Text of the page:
Encyclopedia of Fantasy (1997)

 Icon made by Freepik from www.flaticon.com

Working name of influential French fantasy Comic-strip artist Jean Giraud (1938-2012). M has a fine, eloquent line style and a remarkably fertile imagination, and is considered one of Europe's leading talents; his influence can be discerned in the work of younger fantasy and sf artists all over the world. His early work (as Jean Giraud, or Gir), mainly in the form of comic strips about the US West, itself showed the strong influence of Comics artists like Milton Caniff (1907-1988) and Frank Robbins (1917-1994). In 1963 he began a collaboration with writer Jean-Michel Charlier (1924-1989), and together they created the Western series Lieutenant Blueberry (1963-1970; graph coll 1965-1990 26 vols; trans first 4 vols 1977-1979 UK; subsequent vols trans as Lieutenant Blueberry vols 1-4 1991 US, Marshall Blueberry vols 1-2 1990 US, Young Blueberry vols 1-3 1989 US, and Blueberry vols 1-5 1989-1990 US).

In the early 1960s Moebius created a series of dark-humoured strips for the satirical monthlies Hara Kiri and L'Echo des Savannes, which he signed "Moebius", a sobriquet which he continues to use for all his fantasy and sf work. In the late 1960s he illustrated a series of sf books for the publisher Editions Opta and in 1975 he cofounded the magazine Métal Hurlant with another leading French sf artist, Philippe Druillet (1944-    ) and the writer Jean-Pierre Dionnet (1947-    ). This ground-breaking periodical inspired an English-language counterpart in the USA, Heavy Metal, in which M's work featured prominently. This signalled the beginning of a long and particularly fertile period during which many of the themes and ideas which were to constitute what has been termed the "Moebius Universe" were first mooted. These elements were at first only tenuously interlinked, and some fascinating cross-feed from his work on Blueberry can be discerned, despite the historical accuracy of the one and the delightfully free improvisational quality of the other. M's range is very wide but visually remarkably consistent; and he creates stories and scenarios in many established genres of sf and fantasy plus a great number that are entirely unique, such as Le Bandard Fou (1975; trans as The Horny Goof in Heavy Metal February 1981).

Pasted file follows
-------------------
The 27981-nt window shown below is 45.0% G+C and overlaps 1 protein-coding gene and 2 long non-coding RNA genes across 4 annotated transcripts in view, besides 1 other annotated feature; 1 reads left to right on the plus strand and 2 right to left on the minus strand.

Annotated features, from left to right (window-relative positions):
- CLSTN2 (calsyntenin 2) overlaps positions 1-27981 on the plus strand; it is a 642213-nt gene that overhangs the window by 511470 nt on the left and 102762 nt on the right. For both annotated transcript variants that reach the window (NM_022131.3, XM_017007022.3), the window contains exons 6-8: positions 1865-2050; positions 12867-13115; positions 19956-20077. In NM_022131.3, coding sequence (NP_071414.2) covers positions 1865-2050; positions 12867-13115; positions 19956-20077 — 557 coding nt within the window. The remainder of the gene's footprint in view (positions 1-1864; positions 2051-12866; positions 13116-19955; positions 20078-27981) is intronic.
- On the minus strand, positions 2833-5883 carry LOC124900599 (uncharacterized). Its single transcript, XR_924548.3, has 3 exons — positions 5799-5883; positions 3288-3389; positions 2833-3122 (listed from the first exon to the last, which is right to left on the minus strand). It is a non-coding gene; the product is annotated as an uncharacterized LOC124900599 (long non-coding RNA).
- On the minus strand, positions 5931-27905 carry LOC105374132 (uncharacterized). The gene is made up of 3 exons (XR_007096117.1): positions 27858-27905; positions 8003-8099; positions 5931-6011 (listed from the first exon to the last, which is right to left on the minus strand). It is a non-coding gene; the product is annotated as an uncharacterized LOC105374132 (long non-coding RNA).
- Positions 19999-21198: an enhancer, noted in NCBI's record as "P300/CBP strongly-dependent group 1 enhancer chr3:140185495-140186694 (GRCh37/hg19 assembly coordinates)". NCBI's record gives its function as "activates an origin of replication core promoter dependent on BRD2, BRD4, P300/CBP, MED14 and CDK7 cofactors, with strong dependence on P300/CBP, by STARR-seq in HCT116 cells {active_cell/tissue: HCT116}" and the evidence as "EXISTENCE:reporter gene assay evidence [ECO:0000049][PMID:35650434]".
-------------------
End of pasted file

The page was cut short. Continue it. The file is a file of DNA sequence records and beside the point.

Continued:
Other creations for Métal Hurlant include Le Garage Hermétique de Gerry Cornelius (from 1975; trans as The Airtight Garage of Jerry Cornelius in Heavy Metal 1977-1980), Arzach (1976; trans in Heavy Metal 1977), The Long Tomorrow (1976; trans in Heavy Metal 1977), which was scripted by moviemaker Dan O'Bannon (1946-    ), and the multi-part epic scripted by moviemaker Alejandro Jodorowski (1930-    ), Les Aventures de John Difool ["The Adventures of John Difool"] (1981-1988): L'Incal Noir ["The Dark Incal"] (graph 1981), L'Incal Lumière (graph 1982; trans as "The Incal Light" in Heavy Metal 1982), Ce Qui est en Bas ["That Which is Below"] (1984; trans as "The Third Incal" in Heavy Metal 1984), Ce Qui est en Haut ["That Which is Above"] (graph 1985) and Le Cinquième Essence ["The Fifth Essence"] #1 (graph 1986) and #2 (graph 1988). These latter stories have been published in collected form as Incal #1 (graph coll 1988 UK/US), #2 (graph coll 1988 UK/US) and #3 (graph coll 1988 UK/US).